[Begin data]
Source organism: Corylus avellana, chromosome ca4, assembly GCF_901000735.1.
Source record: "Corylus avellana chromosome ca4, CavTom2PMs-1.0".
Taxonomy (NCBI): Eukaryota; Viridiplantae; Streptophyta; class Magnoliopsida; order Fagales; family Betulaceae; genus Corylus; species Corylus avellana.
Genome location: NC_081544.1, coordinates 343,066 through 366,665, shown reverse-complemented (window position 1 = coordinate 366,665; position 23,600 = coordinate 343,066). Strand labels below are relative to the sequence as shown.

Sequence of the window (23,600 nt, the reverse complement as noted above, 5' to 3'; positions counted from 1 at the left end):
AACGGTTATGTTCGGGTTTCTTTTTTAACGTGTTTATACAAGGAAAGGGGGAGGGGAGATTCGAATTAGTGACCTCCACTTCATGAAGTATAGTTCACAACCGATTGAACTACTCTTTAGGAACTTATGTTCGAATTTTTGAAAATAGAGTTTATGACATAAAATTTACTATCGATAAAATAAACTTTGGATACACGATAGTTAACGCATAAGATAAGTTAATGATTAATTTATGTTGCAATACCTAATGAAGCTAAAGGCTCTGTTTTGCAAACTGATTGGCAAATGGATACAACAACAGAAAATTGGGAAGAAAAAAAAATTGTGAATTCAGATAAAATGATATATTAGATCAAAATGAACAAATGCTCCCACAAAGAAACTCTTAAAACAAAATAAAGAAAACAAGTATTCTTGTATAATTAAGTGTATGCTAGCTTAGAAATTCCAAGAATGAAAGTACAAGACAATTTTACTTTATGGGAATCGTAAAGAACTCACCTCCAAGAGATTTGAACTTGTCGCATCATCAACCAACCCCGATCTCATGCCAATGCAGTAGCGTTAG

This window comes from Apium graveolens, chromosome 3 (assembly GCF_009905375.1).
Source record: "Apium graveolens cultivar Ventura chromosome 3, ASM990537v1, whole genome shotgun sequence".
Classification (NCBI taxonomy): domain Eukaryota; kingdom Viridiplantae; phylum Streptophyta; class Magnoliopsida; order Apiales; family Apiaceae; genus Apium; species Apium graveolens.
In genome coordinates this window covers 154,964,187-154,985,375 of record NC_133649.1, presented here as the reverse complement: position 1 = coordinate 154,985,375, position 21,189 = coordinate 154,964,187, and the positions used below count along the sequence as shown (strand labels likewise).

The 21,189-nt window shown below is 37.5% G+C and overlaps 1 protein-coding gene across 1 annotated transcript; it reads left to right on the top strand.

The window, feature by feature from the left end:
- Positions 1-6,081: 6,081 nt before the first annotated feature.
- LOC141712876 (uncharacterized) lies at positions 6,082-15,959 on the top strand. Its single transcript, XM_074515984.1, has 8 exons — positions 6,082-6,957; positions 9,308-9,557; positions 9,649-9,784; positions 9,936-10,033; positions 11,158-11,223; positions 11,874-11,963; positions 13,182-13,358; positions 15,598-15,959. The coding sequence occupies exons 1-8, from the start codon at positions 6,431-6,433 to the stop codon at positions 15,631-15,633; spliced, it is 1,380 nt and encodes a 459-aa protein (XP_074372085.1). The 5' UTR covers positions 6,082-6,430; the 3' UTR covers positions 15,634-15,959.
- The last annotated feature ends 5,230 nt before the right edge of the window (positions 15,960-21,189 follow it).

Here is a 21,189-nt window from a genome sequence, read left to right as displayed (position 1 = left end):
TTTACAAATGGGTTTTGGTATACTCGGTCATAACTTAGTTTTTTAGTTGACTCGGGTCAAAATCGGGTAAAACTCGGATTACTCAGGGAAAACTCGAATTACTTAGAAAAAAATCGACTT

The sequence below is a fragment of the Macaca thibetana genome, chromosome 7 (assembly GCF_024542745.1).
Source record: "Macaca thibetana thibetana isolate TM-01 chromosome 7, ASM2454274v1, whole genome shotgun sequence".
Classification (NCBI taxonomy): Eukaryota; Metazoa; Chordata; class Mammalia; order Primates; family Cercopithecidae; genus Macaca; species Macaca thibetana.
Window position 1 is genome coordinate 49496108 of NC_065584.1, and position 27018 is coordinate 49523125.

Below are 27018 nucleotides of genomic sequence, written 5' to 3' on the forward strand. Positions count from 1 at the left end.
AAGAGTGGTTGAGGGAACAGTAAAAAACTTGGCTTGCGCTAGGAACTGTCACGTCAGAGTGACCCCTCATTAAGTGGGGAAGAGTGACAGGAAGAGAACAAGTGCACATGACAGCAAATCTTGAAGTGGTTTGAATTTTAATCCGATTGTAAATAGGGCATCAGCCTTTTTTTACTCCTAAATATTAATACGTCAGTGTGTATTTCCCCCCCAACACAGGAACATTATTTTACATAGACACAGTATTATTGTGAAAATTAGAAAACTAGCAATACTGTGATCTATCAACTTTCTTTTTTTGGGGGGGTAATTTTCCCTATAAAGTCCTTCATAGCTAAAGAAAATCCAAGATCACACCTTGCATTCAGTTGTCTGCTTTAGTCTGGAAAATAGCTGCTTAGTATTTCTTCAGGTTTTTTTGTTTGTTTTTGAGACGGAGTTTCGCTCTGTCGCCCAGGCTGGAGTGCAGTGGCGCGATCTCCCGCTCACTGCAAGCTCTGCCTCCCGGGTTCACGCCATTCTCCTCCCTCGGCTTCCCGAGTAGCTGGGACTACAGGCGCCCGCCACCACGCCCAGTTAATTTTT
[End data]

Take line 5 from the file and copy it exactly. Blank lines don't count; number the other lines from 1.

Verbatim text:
Sequence of the window (23,600 nt, the reverse complement as noted above, 5' to 3'; positions counted from 1 at the left end):